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Seizures and Traumatic Brain Injury

      The risk of having seizures is much greater after a traumatic brain injury (TBI). Seizures happen in 1 of every 10 people who have a TBI that requires hospitalization. Most seizures occur in the first several days or weeks after a brain injury. Some may occur months or years after the injury. About 70% to 80% of people who have seizures are helped by medications.

      What are Seizures?

      The seizure usually happens where there is a scar in the brain.
      During a seizure, there is a sudden abnormal electrical disturbance in the brain that results in one or more of the following symptoms:
      • Strange movement of your head, body, arms, legs, or eyes
      • Unresponsiveness and staring
      • Chewing, lip-smacking, or fumbling movements
      • Experiencing strange smells, sounds, feelings, tastes, or visual images
      • Sudden tiredness or dizziness
      • Inability to speak or understand others
      Seizure symptoms are sudden and uncontrollable. Seizures usually last only a few seconds or minutes but sometimes continue for 5 to 10 minutes. You may have a bladder or bowel accident or bite your tongue or the inside of your mouth during a seizure. After the seizure, you may be drowsy, weak, or confused or have a hard time talking to or understanding others. After some seizures it may be harder for you to stand, walk, or take care of yourself for a few days or even longer.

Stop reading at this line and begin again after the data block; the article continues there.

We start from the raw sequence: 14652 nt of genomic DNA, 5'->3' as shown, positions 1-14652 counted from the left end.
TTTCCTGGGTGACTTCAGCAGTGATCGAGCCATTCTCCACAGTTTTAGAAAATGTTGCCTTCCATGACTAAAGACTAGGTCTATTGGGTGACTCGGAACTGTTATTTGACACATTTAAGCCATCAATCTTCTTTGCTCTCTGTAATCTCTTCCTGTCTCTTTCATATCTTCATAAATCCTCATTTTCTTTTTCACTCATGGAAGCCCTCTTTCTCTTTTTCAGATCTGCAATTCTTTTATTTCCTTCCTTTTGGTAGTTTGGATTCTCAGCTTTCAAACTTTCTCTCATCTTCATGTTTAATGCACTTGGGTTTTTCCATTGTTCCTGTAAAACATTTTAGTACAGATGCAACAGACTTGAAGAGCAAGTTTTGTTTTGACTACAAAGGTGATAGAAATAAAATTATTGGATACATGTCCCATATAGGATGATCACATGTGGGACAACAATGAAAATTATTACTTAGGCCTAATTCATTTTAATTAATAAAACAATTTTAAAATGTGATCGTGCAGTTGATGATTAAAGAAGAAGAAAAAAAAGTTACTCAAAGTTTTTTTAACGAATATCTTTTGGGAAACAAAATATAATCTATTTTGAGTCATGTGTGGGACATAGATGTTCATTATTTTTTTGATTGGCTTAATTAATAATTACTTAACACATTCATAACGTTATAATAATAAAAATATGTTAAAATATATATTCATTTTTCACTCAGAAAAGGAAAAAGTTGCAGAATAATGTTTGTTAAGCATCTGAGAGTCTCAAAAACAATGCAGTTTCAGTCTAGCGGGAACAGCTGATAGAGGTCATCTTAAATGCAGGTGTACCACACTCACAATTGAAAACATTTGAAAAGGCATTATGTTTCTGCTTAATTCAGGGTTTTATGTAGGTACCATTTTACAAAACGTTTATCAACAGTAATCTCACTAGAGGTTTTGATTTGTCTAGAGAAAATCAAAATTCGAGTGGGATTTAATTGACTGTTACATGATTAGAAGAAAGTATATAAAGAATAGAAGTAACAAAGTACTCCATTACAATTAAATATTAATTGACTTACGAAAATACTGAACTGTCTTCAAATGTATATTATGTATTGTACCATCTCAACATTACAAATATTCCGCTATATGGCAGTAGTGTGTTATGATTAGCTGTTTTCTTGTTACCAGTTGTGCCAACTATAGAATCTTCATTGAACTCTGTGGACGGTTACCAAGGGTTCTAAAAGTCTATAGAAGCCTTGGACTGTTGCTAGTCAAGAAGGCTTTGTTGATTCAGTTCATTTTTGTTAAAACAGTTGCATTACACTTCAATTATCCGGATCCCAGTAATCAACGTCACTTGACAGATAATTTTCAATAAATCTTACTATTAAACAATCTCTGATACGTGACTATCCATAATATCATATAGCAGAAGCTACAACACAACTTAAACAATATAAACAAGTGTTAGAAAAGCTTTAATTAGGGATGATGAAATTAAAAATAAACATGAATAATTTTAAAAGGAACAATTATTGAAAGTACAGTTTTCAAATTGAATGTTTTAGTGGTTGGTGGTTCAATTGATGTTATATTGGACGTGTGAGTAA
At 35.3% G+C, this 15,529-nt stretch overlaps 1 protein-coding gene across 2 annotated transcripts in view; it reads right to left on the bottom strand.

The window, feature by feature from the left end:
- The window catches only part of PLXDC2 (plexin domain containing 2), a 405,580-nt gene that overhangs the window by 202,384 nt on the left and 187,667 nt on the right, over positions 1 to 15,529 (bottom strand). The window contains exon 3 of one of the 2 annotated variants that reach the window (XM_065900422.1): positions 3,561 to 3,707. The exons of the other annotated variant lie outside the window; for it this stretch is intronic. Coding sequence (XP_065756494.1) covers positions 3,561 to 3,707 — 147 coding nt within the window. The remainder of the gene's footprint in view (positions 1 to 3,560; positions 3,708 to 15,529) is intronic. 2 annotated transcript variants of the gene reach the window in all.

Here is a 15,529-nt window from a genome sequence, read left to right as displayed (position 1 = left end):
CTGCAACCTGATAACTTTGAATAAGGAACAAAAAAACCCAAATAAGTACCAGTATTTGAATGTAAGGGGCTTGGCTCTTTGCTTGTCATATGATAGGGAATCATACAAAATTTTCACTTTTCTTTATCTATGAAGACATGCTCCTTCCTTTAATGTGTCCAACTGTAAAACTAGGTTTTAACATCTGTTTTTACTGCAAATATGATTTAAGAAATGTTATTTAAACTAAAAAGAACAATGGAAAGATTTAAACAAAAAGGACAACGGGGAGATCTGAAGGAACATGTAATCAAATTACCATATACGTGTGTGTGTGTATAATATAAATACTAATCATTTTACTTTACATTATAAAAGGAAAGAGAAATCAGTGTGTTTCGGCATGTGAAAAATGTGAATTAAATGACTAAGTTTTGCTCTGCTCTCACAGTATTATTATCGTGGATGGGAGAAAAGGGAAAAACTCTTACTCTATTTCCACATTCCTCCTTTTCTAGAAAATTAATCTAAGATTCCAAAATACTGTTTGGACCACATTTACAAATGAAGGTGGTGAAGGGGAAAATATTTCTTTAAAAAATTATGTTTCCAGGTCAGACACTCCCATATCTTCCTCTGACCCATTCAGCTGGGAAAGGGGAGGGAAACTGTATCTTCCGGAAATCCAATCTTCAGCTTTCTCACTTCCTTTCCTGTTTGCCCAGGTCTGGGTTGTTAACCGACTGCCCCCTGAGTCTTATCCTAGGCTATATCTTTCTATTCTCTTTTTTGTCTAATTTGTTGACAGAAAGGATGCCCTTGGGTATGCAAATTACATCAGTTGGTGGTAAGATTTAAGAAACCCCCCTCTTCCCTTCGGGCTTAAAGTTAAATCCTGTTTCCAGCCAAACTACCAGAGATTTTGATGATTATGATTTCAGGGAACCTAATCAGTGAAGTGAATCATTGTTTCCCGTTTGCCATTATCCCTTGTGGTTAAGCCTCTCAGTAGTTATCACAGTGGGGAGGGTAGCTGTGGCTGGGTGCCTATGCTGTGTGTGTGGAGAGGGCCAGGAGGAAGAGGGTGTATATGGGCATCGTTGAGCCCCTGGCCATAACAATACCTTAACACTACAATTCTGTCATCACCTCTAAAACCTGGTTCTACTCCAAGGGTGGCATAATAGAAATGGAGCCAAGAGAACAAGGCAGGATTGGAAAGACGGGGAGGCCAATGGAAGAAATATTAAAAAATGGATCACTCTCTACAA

Seizures related to TBI

      • Early post-traumatic seizures: A seizure in the first week after a TBI. About 25% of people who have an early post-traumatic seizure will have another seizure months or years later.
      • Late post-traumatic seizures: A seizure more than 7 days after TBI. About 80% of people who have a late post-traumatic seizure will have another seizure.
      • Epilepsy: Having more than one seizure. More than half of people with epilepsy will have this problem for their whole lives.
      Conditions that could increase the risk of having a seizure include:
      • High fever
      • Loss of sleep and extreme fatigue
      • Use of alcohol or recreational drugs (such as marijuana, hashish, amphetamines, cocaine, ecstasy)
      • Some prescription and over-the-counter medications
      • Chemical changes in the body such as low sodium or magnesium, or high calcium

      Medications to treat seizures

      Medications used to control seizures are called antiepileptic drugs (AEDs). Commonly used AEDs include levetiracetam (Keppra), phenytoin (Dilantin), carbamazepine (Tegretol, Carbatrol), valproic acid (Depakote, Depakene, Depacon), lamotrigine (Lamictal), topiramate (Topamax), oxcarbazepine (Trileptal), lacosamide (Vimpat), zonisamide (Zonegran). You and your doctor will decide on which drug to use based on your medical history.

      What if the medications do not work?

      If your seizures continue even after medication, your doctor may refer you to a comprehensive Epilepsy Center to be seen by seizure specialists (epileptologists).
      The websites of the Epilepsy Foundation of America (www.efa.org) or the American Epilepsy Society (www.aesnet.org) can tell you about the nearest comprehensive Epilepsy Center.